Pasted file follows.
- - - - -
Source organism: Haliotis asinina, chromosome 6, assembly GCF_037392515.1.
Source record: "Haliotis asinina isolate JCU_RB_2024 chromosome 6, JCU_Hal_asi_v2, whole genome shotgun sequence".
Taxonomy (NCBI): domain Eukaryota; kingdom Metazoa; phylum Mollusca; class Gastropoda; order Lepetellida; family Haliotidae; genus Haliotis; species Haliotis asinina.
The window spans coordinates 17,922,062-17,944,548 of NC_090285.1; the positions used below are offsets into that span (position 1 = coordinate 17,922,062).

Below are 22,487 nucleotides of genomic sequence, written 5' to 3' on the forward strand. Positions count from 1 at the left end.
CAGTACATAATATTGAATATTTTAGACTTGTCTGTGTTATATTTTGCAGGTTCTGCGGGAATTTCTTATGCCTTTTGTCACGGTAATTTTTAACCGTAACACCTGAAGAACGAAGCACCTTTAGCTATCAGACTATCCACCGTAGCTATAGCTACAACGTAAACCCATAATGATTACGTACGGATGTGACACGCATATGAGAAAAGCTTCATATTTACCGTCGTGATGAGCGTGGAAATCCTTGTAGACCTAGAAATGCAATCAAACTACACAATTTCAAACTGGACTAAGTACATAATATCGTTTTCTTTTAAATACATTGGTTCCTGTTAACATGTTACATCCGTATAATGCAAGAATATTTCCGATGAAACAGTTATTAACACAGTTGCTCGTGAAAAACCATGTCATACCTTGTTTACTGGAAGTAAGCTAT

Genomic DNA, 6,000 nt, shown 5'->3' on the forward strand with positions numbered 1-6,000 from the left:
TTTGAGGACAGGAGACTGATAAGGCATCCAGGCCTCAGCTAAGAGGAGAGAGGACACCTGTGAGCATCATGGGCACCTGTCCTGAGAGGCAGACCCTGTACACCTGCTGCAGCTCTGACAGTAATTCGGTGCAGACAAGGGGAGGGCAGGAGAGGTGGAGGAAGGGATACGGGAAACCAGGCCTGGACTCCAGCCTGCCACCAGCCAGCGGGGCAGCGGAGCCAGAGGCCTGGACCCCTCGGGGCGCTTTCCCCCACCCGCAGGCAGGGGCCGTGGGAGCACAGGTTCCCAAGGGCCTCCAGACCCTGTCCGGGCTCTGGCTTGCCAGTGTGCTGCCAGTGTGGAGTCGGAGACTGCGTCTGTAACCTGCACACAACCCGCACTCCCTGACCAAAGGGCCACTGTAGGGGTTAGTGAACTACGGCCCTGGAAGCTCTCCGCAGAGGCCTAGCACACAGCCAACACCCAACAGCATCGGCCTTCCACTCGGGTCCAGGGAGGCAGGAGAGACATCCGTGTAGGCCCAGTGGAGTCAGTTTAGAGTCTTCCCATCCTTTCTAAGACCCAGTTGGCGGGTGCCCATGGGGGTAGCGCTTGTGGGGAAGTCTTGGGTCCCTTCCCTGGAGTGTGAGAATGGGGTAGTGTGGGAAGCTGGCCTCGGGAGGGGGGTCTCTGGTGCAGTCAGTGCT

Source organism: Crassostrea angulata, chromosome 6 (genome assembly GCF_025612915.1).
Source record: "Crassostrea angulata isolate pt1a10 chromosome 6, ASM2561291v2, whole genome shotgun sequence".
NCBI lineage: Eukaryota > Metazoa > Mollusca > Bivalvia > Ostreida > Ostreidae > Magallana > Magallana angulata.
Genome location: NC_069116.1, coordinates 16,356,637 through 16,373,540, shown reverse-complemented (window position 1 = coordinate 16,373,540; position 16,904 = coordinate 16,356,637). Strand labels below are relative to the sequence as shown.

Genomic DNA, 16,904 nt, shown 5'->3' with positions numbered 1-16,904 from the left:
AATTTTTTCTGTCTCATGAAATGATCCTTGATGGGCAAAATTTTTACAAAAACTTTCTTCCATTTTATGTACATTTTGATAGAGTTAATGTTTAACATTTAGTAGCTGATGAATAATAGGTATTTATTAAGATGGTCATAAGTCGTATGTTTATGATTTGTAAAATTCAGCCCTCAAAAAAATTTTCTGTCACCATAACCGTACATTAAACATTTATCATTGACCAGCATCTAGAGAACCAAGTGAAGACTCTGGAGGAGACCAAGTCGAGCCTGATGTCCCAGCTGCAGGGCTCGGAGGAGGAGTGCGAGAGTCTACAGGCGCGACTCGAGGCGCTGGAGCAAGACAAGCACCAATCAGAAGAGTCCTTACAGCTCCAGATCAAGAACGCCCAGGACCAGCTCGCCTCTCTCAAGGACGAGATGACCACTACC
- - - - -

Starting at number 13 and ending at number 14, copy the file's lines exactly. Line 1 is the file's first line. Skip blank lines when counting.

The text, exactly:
Genomic DNA, 16,904 nt, shown 5'->3' with positions numbered 1-16,904 from the left:
AATTTTTTCTGTCTCATGAAATGATCCTTGATGGGCAAAATTTTTACAAAAACTTTCTTCCATTTTATGTACATTTTGATAGAGTTAATGTTTAACATTTAGTAGCTGATGAATAATAGGTATTTATTAAGATGGTCATAAGTCGTATGTTTATGATTTGTAAAATTCAGCCCTCAAAAAAATTTTCTGTCACCATAACCGTACATTAAACATTTATCATTGACCAGCATCTAGAGAACCAAGTGAAGACTCTGGAGGAGACCAAGTCGAGCCTGATGTCCCAGCTGCAGGGCTCGGAGGAGGAGTGCGAGAGTCTACAGGCGCGACTCGAGGCGCTGGAGCAAGACAAGCACCAATCAGAAGAGTCCTTACAGCTCCAGATCAAGAACGCCCAGGACCAGCTCGCCTCTCTCAAGGACGAGATGACCACTACC